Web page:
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How We Got Here

Formed in 1979 for the purpose of seeking improvement in the organization and governance of public higher education systems, NASH has served as a forum for the exchange of views and information among its members and with other higher education organizations.

NASH has strived, in recent years, for cross-system collaboration and has focused on targeted, evidence-based student success intervention strategies to magnify the impact on student outcomes across many institutions. These approaches have emphasized increasing student access and success in college, especially for low-income students and students of color, given the moral and economic imperatives surrounding the completion agenda.

The overarching mission of NASH and its strategic agenda, the Power of Systems, was only possible because of the vital work that led up to it.

The Big ReThink

When the COVID-19 pandemic forced an immediate transition to remote learning in early 2020, NASH system leaders took time to reflect on the big picture. The pandemic exposed limited access to healthcare for vulnerable populations, the overwhelming effects of deep injustices, and extreme gaps in economic opportunity. These issues became drivers of higher education reform. In that context, what will the future of public higher education look like? The COVID crisis provided an opportunity to “get on the balcony” to look for ways to reimagine public higher education systems and the new roles they might play in strengthening our country.

NASH members saw clearly during the early days of the pandemic that its existing network of higher education systems could build on a tradition of collaboration to increase equitable student success. Our network of systems could not only improve education outcomes but also expand healthcare, address systemic barriers to opportunity, and strengthen our economy and communities. By working together, public university systems can re-envision and innovate to achieve their full potential.

A new term was coined to operationalize this opportunity: “systemness.” The concept is that leveraging diverse campus assets within and across systems can create value greater than the sum of its parts. Moving beyond competition toward integrated services, shared academic programming, and predictive data analytics offers a compelling vision and guideposts for closing equity gaps and delivering access, completion, and success for all students, state by state, by 2030.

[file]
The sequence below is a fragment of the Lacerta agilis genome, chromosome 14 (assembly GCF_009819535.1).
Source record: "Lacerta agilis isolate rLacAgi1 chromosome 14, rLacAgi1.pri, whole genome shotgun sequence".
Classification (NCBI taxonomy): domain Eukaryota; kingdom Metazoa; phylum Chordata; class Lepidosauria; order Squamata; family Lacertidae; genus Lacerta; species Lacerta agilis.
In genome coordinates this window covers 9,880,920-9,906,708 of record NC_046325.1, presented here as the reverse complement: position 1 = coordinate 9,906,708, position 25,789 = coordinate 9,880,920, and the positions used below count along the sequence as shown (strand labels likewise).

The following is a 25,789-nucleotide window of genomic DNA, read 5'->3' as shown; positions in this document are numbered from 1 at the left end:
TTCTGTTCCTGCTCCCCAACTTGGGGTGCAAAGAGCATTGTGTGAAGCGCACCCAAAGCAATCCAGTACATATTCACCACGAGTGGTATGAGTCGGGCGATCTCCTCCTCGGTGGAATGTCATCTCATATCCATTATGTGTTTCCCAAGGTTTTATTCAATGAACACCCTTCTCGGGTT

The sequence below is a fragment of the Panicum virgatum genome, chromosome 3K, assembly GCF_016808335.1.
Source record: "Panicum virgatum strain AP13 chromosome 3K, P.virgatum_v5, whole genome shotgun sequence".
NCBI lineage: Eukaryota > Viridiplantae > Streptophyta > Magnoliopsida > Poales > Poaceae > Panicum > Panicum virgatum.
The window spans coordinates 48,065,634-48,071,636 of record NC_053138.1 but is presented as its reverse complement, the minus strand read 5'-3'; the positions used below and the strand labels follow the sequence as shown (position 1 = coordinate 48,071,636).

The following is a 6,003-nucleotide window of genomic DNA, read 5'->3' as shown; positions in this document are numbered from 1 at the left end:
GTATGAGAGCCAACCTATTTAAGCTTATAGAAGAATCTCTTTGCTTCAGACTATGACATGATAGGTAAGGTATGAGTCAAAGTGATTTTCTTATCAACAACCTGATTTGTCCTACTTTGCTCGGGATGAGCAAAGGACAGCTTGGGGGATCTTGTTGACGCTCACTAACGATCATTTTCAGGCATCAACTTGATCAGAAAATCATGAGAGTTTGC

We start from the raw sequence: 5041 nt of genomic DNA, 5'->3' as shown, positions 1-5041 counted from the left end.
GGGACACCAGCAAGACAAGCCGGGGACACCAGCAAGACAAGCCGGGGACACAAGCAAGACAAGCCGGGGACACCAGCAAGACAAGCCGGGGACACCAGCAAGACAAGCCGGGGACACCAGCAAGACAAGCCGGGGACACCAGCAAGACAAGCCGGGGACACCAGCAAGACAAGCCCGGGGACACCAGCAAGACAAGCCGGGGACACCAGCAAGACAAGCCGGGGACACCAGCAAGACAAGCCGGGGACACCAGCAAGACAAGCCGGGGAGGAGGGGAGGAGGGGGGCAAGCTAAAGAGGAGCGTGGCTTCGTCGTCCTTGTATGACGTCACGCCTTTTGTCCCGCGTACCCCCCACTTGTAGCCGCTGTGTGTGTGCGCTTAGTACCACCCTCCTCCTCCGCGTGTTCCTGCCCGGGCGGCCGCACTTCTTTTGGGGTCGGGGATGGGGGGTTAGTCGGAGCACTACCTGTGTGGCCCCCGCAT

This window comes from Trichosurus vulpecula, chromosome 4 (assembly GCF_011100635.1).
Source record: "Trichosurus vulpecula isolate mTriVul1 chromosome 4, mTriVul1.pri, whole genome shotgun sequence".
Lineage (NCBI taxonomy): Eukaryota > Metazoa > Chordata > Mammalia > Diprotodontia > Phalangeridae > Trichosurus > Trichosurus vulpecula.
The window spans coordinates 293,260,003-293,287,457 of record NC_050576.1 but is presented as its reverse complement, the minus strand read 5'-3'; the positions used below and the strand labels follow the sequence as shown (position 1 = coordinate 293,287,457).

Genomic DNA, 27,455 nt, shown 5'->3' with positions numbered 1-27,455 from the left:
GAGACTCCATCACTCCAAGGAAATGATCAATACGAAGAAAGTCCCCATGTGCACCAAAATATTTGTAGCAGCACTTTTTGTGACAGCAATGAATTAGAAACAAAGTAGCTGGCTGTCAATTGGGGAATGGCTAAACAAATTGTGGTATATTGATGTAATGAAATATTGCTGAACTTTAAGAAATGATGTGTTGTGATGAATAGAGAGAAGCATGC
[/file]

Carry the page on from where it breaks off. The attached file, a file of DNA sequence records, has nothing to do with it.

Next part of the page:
Over an 18-month period during 2020-21, a group of 100 system leaders supported by five design teams developed the Big ReThink (BRT) Transformation Agenda, which was unanimously adopted by the NASH Board in January 2022. The BRT Transformation Agenda centers on the power of systemness to close gaps in student access and college completion, both necessary preparation for successfully entering the workforce.

The Big Re-Think project screenshot of the 2020-21 work plan calendar for NASH.

NASH Imperatives for Higher Education Systems Success

Five icons indicating the five imperatives for higher education for the Power of Systems by NASH.

Taking Student Success to Scale (TS3)

NASH's commitment to degree completion grew out of its premiere initiative, Taking Student Success to Scale. TS3 was created in 2014 under the leadership of then NASH Board Chair and State University of New York Chancellor Nancy Zimpher in tandem with Rebecca Martin, executive director of NASH, who has worked in higher education for more than 40 years.

The initial idea was to identify a single evidence-based student success strategy that could be replicated and scaled across all NASH member systems to maximize impact on student outcomes nationally.  Ultimately, three potential strategies with solid evidence bases were identified, and TS3 pivoted to allow systems to adopt one or more of the strategies in a holistic approach to student success.

Twenty-three systems initially agreed to self-fund the network and its activities. A Steering Committee composed of representatives of engaged and committed systems guided the development of TS3. The TS3 Network met annually, bringing together approximately 150 faculty and staff from campuses and systems gathered to learn and share. In addition, systems were encouraged to send teams of individuals who could work together to develop and advance their implementation strategies. These two-day meetings, organized by the Steering Committee, allowed participants to learn new strategies for implementing the interventions, all couched within a context of systemness, collective impact, and improvement science.

High Impact Practices

NASH has always been aligned around sharing what we do best. Our High Impact Practices (HIPs) initiative. In recent years, public colleges, universities, and state systems have expanded their historical focus on access to include student success, broadly defined to include learning and equitable outcomes as well as graduation. To this end, many have adopted the language of “high-impact educational practices,” developed and promoted by NSSE and AAC&U. High-impact practices include experiential and work-based learning, service learning and community engagement, and undergraduate research, among others. They emphasize real-world contexts and applicability that highlight the value and relevance of college learning.

The field has emphasized the significant benefits of HIPs for student engagement, with disproportionate gains among the historically underserved – who are also, not incidentally, the least likely to opt-in. For public institutions, this has lent a new moral urgency to promote and even require participation in HIPs by the students who most stand to benefit.